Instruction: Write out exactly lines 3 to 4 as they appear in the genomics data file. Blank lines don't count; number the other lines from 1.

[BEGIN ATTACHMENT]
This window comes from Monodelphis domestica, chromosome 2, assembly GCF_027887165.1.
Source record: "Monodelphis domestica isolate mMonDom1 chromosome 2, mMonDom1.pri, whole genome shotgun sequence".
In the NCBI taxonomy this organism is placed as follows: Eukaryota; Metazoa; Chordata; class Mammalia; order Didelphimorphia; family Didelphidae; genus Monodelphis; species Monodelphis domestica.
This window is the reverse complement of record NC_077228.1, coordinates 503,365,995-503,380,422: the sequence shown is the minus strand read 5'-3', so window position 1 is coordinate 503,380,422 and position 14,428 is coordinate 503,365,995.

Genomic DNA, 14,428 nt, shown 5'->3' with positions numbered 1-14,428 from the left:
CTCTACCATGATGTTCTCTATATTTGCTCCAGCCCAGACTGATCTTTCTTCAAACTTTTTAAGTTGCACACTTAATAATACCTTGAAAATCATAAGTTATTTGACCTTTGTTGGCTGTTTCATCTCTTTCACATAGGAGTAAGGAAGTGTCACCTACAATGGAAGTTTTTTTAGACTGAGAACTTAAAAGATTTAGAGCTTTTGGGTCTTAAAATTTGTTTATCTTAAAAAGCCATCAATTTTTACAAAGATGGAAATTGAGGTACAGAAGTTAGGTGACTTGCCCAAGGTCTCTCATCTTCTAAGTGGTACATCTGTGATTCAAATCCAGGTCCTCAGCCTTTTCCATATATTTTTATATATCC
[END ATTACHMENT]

In the NCBI taxonomy this organism is placed as follows: Eukaryota; Metazoa; Chordata; class Mammalia; order Didelphimorphia; family Didelphidae; genus Monodelphis; species Monodelphis domestica.
This window is the reverse complement of record NC_077228.1, coordinates 503,365,995-503,380,422: the sequence shown is the minus strand read 5'-3', so window position 1 is coordinate 503,380,422 and position 14,428 is coordinate 503,365,995.